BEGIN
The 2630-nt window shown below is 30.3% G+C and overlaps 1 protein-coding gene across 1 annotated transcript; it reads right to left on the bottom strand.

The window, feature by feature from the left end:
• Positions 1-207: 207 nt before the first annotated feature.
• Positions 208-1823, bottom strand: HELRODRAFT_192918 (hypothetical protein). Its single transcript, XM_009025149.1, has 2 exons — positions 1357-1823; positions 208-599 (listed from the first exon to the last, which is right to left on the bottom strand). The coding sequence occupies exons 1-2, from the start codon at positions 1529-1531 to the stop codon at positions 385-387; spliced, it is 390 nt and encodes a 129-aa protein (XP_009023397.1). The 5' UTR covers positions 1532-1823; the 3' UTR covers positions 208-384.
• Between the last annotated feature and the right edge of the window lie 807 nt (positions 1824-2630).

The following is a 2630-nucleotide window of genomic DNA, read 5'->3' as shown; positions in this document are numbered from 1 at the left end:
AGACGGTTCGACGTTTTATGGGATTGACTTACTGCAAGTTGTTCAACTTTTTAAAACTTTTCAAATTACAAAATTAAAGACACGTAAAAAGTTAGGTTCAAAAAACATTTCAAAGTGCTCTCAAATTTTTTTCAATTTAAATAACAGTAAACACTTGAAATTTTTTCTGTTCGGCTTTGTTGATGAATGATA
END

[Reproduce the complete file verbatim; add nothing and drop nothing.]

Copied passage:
The 2630-nt window shown below is 30.3% G+C and overlaps 1 protein-coding gene across 1 annotated transcript; it reads right to left on the bottom strand.

The window, feature by feature from the left end:
• Positions 1-207: 207 nt before the first annotated feature.
• Positions 208-1823, bottom strand: HELRODRAFT_192918 (hypothetical protein). Its single transcript, XM_009025149.1, has 2 exons — positions 1357-1823; positions 208-599 (listed from the first exon to the last, which is right to left on the bottom strand). The coding sequence occupies exons 1-2, from the start codon at positions 1529-1531 to the stop codon at positions 385-387; spliced, it is 390 nt and encodes a 129-aa protein (XP_009023397.1). The 5' UTR covers positions 1532-1823; the 3' UTR covers positions 208-384.
• Between the last annotated feature and the right edge of the window lie 807 nt (positions 1824-2630).

The following is a 2630-nucleotide window of genomic DNA, read 5'->3' as shown; positions in this document are numbered from 1 at the left end:
AGACGGTTCGACGTTTTATGGGATTGACTTACTGCAAGTTGTTCAACTTTTTAAAACTTTTCAAATTACAAAATTAAAGACACGTAAAAAGTTAGGTTCAAAAAACATTTCAAAGTGCTCTCAAATTTTTTTCAATTTAAATAACAGTAAACACTTGAAATTTTTTCTGTTCGGCTTTGTTGATGAATGATA